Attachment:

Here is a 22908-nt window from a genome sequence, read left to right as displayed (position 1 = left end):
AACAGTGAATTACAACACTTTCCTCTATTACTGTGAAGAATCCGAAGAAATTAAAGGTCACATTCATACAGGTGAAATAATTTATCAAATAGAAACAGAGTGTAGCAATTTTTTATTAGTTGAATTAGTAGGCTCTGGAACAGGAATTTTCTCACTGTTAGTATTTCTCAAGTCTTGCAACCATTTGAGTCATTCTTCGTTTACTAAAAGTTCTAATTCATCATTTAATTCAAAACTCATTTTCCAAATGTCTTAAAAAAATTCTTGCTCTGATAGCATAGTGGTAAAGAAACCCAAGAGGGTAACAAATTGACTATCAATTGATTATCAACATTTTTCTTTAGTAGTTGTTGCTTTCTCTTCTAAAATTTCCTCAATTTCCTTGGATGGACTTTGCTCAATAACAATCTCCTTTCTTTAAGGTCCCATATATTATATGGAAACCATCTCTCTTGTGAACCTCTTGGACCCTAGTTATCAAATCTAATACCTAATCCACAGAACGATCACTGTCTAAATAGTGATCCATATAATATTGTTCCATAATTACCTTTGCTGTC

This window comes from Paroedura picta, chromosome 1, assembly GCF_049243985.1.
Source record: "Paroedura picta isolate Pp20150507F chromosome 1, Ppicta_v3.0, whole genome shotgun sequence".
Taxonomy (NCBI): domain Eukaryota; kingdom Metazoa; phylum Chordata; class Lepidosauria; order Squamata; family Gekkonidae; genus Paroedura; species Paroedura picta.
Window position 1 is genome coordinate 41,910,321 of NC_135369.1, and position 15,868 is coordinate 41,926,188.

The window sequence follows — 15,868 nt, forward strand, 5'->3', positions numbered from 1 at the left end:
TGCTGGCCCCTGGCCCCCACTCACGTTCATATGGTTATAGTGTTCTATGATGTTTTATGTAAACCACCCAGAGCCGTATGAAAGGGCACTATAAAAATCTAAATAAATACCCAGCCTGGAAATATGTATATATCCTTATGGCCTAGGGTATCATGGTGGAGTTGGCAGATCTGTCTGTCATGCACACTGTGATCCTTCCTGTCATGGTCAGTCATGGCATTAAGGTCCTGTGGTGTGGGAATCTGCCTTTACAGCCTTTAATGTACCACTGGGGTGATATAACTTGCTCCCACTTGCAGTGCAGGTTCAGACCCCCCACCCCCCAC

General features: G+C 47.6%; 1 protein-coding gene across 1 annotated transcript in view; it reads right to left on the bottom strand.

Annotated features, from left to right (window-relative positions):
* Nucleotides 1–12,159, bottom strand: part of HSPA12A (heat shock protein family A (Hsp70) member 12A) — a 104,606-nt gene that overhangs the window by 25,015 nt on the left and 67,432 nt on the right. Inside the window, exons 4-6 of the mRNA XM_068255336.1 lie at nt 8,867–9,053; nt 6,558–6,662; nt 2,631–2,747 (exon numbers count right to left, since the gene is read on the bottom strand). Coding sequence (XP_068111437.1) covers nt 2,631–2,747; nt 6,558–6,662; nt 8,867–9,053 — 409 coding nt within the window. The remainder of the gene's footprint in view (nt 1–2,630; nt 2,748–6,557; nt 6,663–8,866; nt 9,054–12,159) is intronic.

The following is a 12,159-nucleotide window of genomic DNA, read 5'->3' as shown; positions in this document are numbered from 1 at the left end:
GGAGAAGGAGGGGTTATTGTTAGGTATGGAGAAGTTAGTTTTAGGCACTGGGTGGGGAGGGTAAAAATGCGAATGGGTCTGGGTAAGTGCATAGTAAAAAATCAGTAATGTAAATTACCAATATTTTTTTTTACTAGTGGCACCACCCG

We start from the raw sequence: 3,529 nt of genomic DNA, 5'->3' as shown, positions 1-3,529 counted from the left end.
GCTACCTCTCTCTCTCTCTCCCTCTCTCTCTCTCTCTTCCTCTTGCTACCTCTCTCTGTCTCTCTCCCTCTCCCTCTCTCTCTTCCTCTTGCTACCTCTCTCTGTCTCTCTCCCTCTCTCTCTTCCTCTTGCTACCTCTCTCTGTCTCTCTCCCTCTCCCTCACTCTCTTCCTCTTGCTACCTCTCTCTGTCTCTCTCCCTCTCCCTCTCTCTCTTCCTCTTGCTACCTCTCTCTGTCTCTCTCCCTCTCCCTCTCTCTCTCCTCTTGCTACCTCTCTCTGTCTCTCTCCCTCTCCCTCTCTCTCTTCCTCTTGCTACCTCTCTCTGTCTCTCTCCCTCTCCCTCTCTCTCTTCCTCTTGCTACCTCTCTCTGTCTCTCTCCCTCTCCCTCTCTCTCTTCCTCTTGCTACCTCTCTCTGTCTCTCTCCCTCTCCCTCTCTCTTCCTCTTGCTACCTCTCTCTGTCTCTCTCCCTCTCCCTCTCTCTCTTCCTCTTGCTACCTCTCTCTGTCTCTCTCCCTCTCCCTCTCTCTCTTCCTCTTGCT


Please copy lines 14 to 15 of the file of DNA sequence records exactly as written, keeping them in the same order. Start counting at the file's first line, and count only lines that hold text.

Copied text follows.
We start from the raw sequence: 3,529 nt of genomic DNA, 5'->3' as shown, positions 1-3,529 counted from the left end.
GCTACCTCTCTCTCTCTCTCCCTCTCTCTCTCTCTCTTCCTCTTGCTACCTCTCTCTGTCTCTCTCCCTCTCCCTCTCTCTCTTCCTCTTGCTACCTCTCTCTGTCTCTCTCCCTCTCTCTCTTCCTCTTGCTACCTCTCTCTGTCTCTCTCCCTCTCCCTCACTCTCTTCCTCTTGCTACCTCTCTCTGTCTCTCTCCCTCTCCCTCTCTCTCTTCCTCTTGCTACCTCTCTCTGTCTCTCTCCCTCTCCCTCTCTCTCTCCTCTTGCTACCTCTCTCTGTCTCTCTCCCTCTCCCTCTCTCTCTTCCTCTTGCTACCTCTCTCTGTCTCTCTCCCTCTCCCTCTCTCTCTTCCTCTTGCTACCTCTCTCTGTCTCTCTCCCTCTCCCTCTCTCTCTTCCTCTTGCTACCTCTCTCTGTCTCTCTCCCTCTCCCTCTCTCTTCCTCTTGCTACCTCTCTCTGTCTCTCTCCCTCTCCCTCTCTCTCTTCCTCTTGCTACCTCTCTCTGTCTCTCTCCCTCTCCCTCTCTCTCTTCCTCTTGCT